eSports Enthusiast Patrick Lee '20 Earns Prestigious IP Law Diversity Scholarship

Patrick Lee '20
August 16, 2019

Back in the day, street fighters faced off on sidewalks and in alleyways. Now they duke it out in the virtual worlds of Street Fighter 5, SoulCalibur 6, Tekken 7, and Mortal Kombat 11, among other popular fighting games played online at home and in arena competitions live streamed to millions of fans.   

Patrick Lee has been part of the fighting game community since he was in high school. The hobby has taken him from his hometown of Queens, NY to tournaments around the world, as a player and as a writer for a top gaming website. It’s also taken Lee to St. John’s Law, where his focus on Intellectual Property (IP) Law has earned him the 2019 New York Intellectual Property Law Association (NYIPLA) Hon. Giles S. Rich Diversity Scholarship.

Each year, the NYIPLA selects one law school to receive this $10K scholarship. The law school then awards the scholarship to one of its students based on its IP faculty’s recommendation and the student’s:

  • Expressed interest in pursuing a career in IP Law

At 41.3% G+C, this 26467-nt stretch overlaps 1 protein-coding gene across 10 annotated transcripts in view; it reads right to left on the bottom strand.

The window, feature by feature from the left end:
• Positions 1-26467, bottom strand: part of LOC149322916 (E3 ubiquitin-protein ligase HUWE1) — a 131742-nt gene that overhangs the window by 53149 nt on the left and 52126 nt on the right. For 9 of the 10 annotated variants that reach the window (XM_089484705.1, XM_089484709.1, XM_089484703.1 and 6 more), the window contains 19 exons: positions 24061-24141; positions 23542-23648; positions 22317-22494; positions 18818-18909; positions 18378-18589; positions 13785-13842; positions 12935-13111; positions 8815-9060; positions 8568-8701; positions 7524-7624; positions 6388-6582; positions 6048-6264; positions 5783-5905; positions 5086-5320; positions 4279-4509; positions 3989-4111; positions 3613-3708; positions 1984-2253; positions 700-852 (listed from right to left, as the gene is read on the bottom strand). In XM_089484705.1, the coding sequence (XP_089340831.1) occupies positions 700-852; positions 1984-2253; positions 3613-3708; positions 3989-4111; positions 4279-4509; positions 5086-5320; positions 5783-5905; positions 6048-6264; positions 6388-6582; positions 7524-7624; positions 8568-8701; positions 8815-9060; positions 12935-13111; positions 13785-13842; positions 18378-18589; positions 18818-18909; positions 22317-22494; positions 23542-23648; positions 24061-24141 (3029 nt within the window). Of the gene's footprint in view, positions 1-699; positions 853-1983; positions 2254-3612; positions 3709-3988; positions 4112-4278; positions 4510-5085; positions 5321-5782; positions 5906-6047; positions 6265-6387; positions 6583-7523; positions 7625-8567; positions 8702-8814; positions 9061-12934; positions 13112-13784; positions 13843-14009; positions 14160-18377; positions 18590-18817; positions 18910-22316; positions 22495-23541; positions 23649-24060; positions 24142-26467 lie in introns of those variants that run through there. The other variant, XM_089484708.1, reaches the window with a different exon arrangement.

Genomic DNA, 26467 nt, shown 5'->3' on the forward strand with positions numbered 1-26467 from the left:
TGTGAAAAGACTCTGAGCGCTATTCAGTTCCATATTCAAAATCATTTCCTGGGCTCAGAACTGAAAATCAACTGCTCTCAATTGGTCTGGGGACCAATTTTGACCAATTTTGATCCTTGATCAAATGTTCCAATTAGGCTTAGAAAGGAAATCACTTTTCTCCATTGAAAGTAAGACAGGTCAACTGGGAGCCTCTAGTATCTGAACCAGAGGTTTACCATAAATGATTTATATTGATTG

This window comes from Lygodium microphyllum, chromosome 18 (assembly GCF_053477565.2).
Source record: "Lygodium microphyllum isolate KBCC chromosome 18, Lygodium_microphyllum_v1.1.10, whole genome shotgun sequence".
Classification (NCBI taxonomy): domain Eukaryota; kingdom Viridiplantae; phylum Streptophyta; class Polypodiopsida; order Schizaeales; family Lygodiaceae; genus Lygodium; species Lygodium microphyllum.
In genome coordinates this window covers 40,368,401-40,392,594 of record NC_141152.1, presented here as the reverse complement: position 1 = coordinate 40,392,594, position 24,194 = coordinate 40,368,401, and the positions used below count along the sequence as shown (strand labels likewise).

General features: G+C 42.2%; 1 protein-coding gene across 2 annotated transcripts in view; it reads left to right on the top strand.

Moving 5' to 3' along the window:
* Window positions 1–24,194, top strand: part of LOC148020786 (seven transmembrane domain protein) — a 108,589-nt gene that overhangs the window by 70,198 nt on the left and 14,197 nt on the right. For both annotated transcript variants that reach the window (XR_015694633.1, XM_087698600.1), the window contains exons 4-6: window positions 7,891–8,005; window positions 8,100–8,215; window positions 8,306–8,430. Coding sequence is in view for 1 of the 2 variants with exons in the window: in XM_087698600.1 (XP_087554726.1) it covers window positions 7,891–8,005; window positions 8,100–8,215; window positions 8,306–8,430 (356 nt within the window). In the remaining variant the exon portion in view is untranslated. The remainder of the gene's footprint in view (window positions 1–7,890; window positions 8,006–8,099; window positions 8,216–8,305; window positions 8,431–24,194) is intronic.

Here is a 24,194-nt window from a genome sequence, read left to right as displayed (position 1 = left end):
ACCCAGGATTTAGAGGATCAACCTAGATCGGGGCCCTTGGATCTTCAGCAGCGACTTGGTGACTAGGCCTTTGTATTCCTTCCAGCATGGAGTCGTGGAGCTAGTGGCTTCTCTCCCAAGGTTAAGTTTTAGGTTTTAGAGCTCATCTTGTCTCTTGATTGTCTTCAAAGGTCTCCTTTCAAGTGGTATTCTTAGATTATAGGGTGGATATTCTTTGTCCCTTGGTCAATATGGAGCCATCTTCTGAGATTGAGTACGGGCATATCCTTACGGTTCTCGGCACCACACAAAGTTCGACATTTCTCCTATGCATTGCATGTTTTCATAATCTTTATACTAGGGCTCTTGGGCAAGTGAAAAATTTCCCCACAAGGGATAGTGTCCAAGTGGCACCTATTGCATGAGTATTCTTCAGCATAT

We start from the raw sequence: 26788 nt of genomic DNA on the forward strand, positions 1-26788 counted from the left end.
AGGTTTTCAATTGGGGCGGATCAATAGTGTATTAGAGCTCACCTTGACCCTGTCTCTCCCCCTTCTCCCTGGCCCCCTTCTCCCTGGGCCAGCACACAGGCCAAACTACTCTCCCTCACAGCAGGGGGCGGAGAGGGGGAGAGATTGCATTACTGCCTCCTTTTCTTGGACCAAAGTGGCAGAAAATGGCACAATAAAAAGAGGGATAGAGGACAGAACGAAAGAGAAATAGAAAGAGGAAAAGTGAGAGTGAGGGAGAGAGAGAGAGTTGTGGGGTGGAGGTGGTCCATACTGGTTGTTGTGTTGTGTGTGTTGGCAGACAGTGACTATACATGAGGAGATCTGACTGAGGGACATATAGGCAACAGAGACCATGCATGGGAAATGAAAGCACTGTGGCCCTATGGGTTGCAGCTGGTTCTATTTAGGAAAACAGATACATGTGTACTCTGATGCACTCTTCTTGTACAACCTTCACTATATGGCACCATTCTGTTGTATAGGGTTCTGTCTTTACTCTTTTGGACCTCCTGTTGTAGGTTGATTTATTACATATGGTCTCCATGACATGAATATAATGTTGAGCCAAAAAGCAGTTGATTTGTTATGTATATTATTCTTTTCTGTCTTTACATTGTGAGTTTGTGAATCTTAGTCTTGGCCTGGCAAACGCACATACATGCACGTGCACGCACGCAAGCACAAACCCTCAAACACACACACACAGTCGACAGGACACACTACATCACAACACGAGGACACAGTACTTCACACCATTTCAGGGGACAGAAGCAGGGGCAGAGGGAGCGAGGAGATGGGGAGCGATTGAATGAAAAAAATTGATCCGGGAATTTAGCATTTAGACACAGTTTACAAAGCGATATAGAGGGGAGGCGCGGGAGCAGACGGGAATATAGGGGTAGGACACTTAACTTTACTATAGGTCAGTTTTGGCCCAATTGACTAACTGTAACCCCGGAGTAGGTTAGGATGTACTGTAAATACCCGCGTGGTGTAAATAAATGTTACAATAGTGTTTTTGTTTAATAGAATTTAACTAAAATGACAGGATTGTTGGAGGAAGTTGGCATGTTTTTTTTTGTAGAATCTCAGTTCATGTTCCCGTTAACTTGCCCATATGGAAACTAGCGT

• Status as a minority student who represents a group that has been traditionally underrepresented in the legal profession
  • Academic eligibility adhering to the law school’s standard internal merit-based scholarship requirements

This marks the eighth consecutive year that a St. John’s Law student has won the award, and Lee is thrilled to be the 2019 recipient as he continues a course of study at the Law School that includes Introduction to IP Law, Entertainment Law, Copyright Law, and Trademark Law.

“As a competitive gamer, I’ve experienced the rise of eSports, the segment of the entertainment industry that brings competitive video gaming to the world stage,” Lee says. “This is a growing, billion-dollar business with sold-out events in stadiums and arenas and strong viewership numbers on Twitch, YouTube, cable TV, and other viewing platforms. Game developers, professional players, tournament sponsors, and broadcasters all need IP lawyers who understand the nuances of the gaming world. The knowledge and skills I’m building at St. John’s Law will help me serve them well.”

Looking forward to his final year at St. John’s, Lee is grateful for the support the NYIPLA scholarship provides. “It means a lot to me to earn this honor,” he shares. “I’m the son of immigrants, and I know how rare it is to find lawyers from underrepresented communities practicing IP Law and law in general. I’ve noticed the growing efforts to promote more diversity and inclusion in the legal profession, and I hope those efforts continue. It motivates me to work even harder to achieve my dreams of becoming an IP lawyer.”